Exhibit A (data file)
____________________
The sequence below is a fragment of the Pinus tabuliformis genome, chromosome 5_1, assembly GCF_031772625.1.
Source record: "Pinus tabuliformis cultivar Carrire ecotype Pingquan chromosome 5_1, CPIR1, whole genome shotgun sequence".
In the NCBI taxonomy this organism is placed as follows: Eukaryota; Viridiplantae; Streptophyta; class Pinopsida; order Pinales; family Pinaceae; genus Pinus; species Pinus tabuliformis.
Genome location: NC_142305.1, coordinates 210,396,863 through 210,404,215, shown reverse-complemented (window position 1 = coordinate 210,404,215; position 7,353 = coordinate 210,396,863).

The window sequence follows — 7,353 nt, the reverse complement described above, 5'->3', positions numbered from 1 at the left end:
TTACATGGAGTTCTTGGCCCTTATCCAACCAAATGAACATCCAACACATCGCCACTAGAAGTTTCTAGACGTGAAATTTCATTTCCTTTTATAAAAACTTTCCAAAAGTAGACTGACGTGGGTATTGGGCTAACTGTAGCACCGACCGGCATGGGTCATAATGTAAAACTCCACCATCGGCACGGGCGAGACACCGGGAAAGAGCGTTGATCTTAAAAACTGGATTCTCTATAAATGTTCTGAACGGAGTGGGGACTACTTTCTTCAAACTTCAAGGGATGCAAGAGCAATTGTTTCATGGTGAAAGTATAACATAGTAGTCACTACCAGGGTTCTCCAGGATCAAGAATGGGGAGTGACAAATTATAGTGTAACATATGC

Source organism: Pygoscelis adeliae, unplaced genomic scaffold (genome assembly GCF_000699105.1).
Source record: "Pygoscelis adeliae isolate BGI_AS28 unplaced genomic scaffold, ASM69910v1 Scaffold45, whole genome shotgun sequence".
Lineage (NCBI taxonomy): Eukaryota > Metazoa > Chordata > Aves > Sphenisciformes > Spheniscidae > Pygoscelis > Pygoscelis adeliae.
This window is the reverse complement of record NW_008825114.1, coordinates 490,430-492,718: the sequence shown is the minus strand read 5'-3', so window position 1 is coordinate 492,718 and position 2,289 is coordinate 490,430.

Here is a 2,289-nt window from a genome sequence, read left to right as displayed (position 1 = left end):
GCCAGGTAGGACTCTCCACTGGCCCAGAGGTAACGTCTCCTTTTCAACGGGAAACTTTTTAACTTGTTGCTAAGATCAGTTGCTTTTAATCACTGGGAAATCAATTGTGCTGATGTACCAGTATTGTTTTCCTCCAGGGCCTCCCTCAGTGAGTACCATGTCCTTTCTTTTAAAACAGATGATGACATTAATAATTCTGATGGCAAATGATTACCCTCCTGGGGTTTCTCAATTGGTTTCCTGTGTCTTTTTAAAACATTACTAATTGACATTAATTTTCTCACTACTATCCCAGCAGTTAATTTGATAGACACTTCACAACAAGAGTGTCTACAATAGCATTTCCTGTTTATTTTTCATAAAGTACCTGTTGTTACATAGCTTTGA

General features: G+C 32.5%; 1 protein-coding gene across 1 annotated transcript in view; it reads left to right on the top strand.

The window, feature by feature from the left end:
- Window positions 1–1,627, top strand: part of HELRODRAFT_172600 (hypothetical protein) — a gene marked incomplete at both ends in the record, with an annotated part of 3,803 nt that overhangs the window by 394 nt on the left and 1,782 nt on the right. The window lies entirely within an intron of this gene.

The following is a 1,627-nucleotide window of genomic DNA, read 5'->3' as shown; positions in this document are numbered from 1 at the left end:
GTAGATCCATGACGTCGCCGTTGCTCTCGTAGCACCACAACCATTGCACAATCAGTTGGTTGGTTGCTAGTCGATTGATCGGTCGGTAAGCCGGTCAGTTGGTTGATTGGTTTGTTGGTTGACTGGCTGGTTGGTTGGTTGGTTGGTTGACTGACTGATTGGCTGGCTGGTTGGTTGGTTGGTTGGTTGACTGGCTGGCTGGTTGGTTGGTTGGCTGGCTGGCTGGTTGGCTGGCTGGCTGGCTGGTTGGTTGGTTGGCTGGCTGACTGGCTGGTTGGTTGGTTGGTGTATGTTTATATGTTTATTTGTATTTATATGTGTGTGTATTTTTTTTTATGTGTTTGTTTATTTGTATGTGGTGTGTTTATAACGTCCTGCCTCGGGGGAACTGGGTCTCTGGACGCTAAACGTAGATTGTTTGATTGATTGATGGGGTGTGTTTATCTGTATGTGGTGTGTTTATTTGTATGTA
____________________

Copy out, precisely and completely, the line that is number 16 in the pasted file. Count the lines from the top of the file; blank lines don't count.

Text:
The following is a 1,627-nucleotide window of genomic DNA, read 5'->3' as shown; positions in this document are numbered from 1 at the left end: